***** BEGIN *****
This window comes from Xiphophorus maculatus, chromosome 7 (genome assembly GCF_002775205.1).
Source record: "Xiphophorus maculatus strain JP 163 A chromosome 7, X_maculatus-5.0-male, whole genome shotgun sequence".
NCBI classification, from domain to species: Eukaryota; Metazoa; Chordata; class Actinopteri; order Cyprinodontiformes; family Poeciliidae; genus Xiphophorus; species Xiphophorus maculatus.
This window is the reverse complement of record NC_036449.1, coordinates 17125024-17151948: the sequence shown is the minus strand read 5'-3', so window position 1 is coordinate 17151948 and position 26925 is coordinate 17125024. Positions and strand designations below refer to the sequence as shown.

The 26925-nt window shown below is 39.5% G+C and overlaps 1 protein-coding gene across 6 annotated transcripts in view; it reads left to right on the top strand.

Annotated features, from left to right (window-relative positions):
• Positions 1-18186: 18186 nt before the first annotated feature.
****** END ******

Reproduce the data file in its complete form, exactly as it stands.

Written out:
This window comes from Xiphophorus maculatus, chromosome 7 (genome assembly GCF_002775205.1).
Source record: "Xiphophorus maculatus strain JP 163 A chromosome 7, X_maculatus-5.0-male, whole genome shotgun sequence".
NCBI classification, from domain to species: Eukaryota; Metazoa; Chordata; class Actinopteri; order Cyprinodontiformes; family Poeciliidae; genus Xiphophorus; species Xiphophorus maculatus.
This window is the reverse complement of record NC_036449.1, coordinates 17125024-17151948: the sequence shown is the minus strand read 5'-3', so window position 1 is coordinate 17151948 and position 26925 is coordinate 17125024. Positions and strand designations below refer to the sequence as shown.

The 26925-nt window shown below is 39.5% G+C and overlaps 1 protein-coding gene across 6 annotated transcripts in view; it reads left to right on the top strand.

Annotated features, from left to right (window-relative positions):
• Positions 1-18186: 18186 nt before the first annotated feature.